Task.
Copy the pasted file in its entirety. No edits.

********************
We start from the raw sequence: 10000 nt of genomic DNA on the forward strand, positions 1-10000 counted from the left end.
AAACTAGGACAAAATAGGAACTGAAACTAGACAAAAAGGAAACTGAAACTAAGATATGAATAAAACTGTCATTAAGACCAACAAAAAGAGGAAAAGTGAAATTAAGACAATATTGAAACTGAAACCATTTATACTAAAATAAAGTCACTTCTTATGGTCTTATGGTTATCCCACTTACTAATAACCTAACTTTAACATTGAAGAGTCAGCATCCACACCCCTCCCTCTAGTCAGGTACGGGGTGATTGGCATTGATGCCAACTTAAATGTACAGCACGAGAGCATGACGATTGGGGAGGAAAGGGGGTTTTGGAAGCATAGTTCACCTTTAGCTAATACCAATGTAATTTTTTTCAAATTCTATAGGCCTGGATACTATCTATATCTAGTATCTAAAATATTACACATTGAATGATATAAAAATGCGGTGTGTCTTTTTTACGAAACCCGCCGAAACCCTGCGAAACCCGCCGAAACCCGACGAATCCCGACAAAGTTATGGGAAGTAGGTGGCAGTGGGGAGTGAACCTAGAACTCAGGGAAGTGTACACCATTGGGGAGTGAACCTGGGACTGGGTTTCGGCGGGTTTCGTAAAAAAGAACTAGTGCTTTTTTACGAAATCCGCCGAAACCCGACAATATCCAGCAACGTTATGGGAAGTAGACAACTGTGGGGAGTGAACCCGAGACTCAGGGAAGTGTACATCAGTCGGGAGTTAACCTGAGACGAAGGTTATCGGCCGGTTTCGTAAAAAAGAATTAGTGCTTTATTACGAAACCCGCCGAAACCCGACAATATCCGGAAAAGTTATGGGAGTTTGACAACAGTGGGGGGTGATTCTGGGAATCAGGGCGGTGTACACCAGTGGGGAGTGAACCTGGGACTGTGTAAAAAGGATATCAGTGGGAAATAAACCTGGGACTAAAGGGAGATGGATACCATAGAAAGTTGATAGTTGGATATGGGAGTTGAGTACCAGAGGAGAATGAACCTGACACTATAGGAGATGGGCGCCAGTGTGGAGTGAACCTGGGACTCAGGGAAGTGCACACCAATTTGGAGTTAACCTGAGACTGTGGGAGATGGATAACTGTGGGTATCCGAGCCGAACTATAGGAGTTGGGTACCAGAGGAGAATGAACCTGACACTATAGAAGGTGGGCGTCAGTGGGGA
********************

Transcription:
We start from the raw sequence: 10000 nt of genomic DNA on the forward strand, positions 1-10000 counted from the left end.
AAACTAGGACAAAATAGGAACTGAAACTAGACAAAAAGGAAACTGAAACTAAGATATGAATAAAACTGTCATTAAGACCAACAAAAAGAGGAAAAGTGAAATTAAGACAATATTGAAACTGAAACCATTTATACTAAAATAAAGTCACTTCTTATGGTCTTATGGTTATCCCACTTACTAATAACCTAACTTTAACATTGAAGAGTCAGCATCCACACCCCTCCCTCTAGTCAGGTACGGGGTGATTGGCATTGATGCCAACTTAAATGTACAGCACGAGAGCATGACGATTGGGGAGGAAAGGGGGTTTTGGAAGCATAGTTCACCTTTAGCTAATACCAATGTAATTTTTTTCAAATTCTATAGGCCTGGATACTATCTATATCTAGTATCTAAAATATTACACATTGAATGATATAAAAATGCGGTGTGTCTTTTTTACGAAACCCGCCGAAACCCTGCGAAACCCGCCGAAACCCGACGAATCCCGACAAAGTTATGGGAAGTAGGTGGCAGTGGGGAGTGAACCTAGAACTCAGGGAAGTGTACACCATTGGGGAGTGAACCTGGGACTGGGTTTCGGCGGGTTTCGTAAAAAAGAACTAGTGCTTTTTTACGAAATCCGCCGAAACCCGACAATATCCAGCAACGTTATGGGAAGTAGACAACTGTGGGGAGTGAACCCGAGACTCAGGGAAGTGTACATCAGTCGGGAGTTAACCTGAGACGAAGGTTATCGGCCGGTTTCGTAAAAAAGAATTAGTGCTTTATTACGAAACCCGCCGAAACCCGACAATATCCGGAAAAGTTATGGGAGTTTGACAACAGTGGGGGGTGATTCTGGGAATCAGGGCGGTGTACACCAGTGGGGAGTGAACCTGGGACTGTGTAAAAAGGATATCAGTGGGAAATAAACCTGGGACTAAAGGGAGATGGATACCATAGAAAGTTGATAGTTGGATATGGGAGTTGAGTACCAGAGGAGAATGAACCTGACACTATAGGAGATGGGCGCCAGTGTGGAGTGAACCTGGGACTCAGGGAAGTGCACACCAATTTGGAGTTAACCTGAGACTGTGGGAGATGGATAACTGTGGGTATCCGAGCCGAACTATAGGAGTTGGGTACCAGAGGAGAATGAACCTGACACTATAGAAGGTGGGCGTCAGTGGGGA